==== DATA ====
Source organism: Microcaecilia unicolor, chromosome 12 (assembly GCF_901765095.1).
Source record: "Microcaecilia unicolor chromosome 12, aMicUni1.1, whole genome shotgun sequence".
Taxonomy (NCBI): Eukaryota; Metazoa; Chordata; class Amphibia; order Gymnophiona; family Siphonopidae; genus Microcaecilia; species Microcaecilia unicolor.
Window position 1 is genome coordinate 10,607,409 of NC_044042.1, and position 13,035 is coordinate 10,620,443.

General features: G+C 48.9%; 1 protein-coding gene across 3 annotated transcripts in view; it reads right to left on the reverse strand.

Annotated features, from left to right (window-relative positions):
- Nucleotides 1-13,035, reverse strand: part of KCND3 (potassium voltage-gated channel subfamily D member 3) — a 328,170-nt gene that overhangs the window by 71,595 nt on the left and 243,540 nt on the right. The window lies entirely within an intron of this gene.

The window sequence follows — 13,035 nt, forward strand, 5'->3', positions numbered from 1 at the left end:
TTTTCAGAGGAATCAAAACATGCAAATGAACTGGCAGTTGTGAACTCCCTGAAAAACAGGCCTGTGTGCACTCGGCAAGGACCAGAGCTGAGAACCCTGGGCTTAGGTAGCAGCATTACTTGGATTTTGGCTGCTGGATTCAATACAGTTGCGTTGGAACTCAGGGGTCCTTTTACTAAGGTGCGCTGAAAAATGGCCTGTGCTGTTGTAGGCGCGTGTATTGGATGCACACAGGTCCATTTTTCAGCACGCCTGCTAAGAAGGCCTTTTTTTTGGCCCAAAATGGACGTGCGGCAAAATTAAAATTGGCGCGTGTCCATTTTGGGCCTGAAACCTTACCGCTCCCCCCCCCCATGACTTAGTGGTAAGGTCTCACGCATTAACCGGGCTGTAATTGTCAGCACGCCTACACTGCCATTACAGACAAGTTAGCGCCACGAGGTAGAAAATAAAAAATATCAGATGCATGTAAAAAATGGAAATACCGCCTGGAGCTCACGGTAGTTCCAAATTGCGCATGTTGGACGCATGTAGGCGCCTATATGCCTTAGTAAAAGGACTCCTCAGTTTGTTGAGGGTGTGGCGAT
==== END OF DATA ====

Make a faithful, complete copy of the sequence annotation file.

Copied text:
Source organism: Microcaecilia unicolor, chromosome 12 (assembly GCF_901765095.1).
Source record: "Microcaecilia unicolor chromosome 12, aMicUni1.1, whole genome shotgun sequence".
Taxonomy (NCBI): Eukaryota; Metazoa; Chordata; class Amphibia; order Gymnophiona; family Siphonopidae; genus Microcaecilia; species Microcaecilia unicolor.
Window position 1 is genome coordinate 10,607,409 of NC_044042.1, and position 13,035 is coordinate 10,620,443.

General features: G+C 48.9%; 1 protein-coding gene across 3 annotated transcripts in view; it reads right to left on the reverse strand.

Annotated features, from left to right (window-relative positions):
- Nucleotides 1-13,035, reverse strand: part of KCND3 (potassium voltage-gated channel subfamily D member 3) — a 328,170-nt gene that overhangs the window by 71,595 nt on the left and 243,540 nt on the right. The window lies entirely within an intron of this gene.

The window sequence follows — 13,035 nt, forward strand, 5'->3', positions numbered from 1 at the left end:
TTTTCAGAGGAATCAAAACATGCAAATGAACTGGCAGTTGTGAACTCCCTGAAAAACAGGCCTGTGTGCACTCGGCAAGGACCAGAGCTGAGAACCCTGGGCTTAGGTAGCAGCATTACTTGGATTTTGGCTGCTGGATTCAATACAGTTGCGTTGGAACTCAGGGGTCCTTTTACTAAGGTGCGCTGAAAAATGGCCTGTGCTGTTGTAGGCGCGTGTATTGGATGCACACAGGTCCATTTTTCAGCACGCCTGCTAAGAAGGCCTTTTTTTTGGCCCAAAATGGACGTGCGGCAAAATTAAAATTGGCGCGTGTCCATTTTGGGCCTGAAACCTTACCGCTCCCCCCCCCCATGACTTAGTGGTAAGGTCTCACGCATTAACCGGGCTGTAATTGTCAGCACGCCTACACTGCCATTACAGACAAGTTAGCGCCACGAGGTAGAAAATAAAAAATATCAGATGCATGTAAAAAATGGAAATACCGCCTGGAGCTCACGGTAGTTCCAAATTGCGCATGTTGGACGCATGTAGGCGCCTATATGCCTTAGTAAAAGGACTCCTCAGTTTGTTGAGGGTGTGGCGAT